Health expert: Herd immunity difficult without vaccinating kids against COVID – KRGV

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With COVID-19 vaccines now available to people as young as 16 and several pharmaceutical companies currently doing clinical trials in young children, a local doctor said herd immunity may not happen in the Rio Grande Valley unless younger people are vaccinated.

“The Rio Grande Valley has a population of around 1.5 million people, and growing,” UTRGV School of Medicine Chief Medical Officer Dr. Michael Dobbs said. “And it’s my understanding that about a third of that population is under the age of 18.”

Dr. Dobbs said that demographic is important to getting control of COVID-19 in the Valley.

RELATED: More than 1.7 million COVID-19 vaccine doses Texas-bound[1]

“Since the vaccine is only authorized for people age 16 and older, you could reasonably argue that we won’t have a chance of really reaching herd immunity until we are authorized to give the vaccine to people under the age of 16,” Dr. Dobbs said.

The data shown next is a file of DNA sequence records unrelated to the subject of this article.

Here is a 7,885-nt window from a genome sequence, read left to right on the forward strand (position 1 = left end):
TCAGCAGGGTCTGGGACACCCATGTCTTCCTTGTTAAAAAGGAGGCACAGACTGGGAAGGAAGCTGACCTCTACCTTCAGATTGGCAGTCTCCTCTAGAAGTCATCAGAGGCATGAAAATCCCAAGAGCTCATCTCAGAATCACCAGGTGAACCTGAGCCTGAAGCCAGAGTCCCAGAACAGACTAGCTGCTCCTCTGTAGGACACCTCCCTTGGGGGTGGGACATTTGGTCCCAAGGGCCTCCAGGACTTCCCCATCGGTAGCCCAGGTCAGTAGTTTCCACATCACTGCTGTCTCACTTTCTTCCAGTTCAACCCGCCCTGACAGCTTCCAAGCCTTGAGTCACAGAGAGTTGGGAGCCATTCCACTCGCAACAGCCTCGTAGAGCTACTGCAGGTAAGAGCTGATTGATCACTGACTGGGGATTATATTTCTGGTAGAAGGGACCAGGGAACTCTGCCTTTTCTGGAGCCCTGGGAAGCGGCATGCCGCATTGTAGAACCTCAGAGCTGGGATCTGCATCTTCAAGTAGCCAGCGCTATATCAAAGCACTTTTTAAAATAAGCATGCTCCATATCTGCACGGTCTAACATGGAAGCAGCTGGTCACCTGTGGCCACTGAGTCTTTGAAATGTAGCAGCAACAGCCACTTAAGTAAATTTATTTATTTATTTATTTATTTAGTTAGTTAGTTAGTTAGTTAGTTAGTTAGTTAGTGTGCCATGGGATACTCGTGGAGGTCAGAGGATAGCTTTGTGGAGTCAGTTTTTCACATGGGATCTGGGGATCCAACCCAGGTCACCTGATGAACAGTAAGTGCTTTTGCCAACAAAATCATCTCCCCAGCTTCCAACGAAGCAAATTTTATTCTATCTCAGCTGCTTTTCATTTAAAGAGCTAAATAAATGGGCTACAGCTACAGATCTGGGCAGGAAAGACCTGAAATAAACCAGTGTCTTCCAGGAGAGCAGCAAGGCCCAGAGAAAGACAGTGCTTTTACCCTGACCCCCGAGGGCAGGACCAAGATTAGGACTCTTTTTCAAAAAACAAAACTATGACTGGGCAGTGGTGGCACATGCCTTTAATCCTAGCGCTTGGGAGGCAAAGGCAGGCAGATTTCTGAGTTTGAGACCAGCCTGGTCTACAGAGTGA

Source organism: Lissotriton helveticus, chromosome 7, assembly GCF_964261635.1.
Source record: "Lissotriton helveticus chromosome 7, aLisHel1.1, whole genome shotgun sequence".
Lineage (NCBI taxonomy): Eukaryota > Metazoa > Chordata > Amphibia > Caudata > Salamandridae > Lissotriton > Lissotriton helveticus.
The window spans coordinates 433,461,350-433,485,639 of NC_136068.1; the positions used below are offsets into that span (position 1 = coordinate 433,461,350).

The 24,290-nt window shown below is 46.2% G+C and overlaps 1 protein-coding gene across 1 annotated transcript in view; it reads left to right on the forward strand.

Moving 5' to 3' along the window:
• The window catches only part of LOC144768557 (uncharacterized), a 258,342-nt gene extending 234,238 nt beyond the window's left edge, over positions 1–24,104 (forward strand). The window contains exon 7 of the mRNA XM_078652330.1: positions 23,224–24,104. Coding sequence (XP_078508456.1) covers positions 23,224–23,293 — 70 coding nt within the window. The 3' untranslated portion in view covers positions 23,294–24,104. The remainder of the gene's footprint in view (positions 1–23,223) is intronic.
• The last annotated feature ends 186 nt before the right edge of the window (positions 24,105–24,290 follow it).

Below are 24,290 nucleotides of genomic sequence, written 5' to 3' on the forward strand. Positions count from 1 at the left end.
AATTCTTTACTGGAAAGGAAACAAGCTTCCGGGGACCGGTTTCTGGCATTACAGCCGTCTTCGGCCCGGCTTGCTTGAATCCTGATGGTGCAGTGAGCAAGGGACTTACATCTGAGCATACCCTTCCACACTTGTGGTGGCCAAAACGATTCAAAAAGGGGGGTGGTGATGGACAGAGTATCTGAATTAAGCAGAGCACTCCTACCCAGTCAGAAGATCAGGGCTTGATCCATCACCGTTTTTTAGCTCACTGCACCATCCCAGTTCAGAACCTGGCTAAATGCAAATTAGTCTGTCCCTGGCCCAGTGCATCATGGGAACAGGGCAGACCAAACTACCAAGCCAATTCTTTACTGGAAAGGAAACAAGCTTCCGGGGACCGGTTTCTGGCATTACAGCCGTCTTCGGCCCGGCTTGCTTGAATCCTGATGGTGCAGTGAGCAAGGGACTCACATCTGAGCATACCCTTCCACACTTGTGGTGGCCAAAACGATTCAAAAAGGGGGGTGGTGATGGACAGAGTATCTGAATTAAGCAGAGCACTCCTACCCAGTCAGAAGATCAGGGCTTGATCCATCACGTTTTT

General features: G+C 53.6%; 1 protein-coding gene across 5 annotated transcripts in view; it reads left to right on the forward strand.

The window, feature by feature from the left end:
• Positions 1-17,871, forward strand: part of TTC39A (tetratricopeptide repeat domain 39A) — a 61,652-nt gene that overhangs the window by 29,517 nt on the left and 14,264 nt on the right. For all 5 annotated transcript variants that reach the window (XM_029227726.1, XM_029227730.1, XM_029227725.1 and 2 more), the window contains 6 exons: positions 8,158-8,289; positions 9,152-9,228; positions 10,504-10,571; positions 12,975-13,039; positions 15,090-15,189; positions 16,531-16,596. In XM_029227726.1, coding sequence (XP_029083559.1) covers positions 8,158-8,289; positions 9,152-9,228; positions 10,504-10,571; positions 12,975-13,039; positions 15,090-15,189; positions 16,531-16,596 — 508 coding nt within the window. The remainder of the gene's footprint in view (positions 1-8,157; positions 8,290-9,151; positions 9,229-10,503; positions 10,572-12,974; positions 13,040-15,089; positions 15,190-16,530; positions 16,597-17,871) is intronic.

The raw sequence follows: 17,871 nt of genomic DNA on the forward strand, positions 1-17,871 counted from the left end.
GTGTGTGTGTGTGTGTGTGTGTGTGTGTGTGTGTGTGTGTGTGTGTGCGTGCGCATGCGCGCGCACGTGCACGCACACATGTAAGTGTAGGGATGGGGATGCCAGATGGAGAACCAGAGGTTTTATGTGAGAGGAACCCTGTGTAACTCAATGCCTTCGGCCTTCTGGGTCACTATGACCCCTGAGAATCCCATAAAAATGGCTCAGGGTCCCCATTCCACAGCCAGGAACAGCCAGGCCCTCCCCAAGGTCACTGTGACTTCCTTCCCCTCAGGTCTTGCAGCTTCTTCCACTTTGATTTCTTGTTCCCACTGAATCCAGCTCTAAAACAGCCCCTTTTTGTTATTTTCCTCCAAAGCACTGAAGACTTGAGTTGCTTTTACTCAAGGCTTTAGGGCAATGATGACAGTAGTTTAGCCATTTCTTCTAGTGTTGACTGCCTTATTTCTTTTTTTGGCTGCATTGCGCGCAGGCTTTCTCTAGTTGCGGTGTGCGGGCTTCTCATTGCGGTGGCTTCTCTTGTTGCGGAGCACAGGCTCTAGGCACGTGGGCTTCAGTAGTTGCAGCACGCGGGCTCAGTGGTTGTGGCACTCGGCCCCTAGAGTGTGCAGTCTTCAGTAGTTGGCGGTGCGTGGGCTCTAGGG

Dr. Dobbs said at least one of the vaccines is up for review by the U.S. Food and Drug Administration for use in those aged 12 to 15.

Pfizer and Moderna were already testing their vaccines in kids in that age group. Pfizer  said the result of their tests showed their vaccine works very well at preventing COVID for that age group. 

Both companies also announced clinical trials in children between the ages of six months to 11 years are underway with the goal of achieving what’s now become a household term.

“We don’t exactly what percent vaccinated herd immunity really means, but you’ll hear numbers anywhere from 70% to 90% of people actually being immune before we can say that the virus is truly under control,” Dr. Dobbs said.

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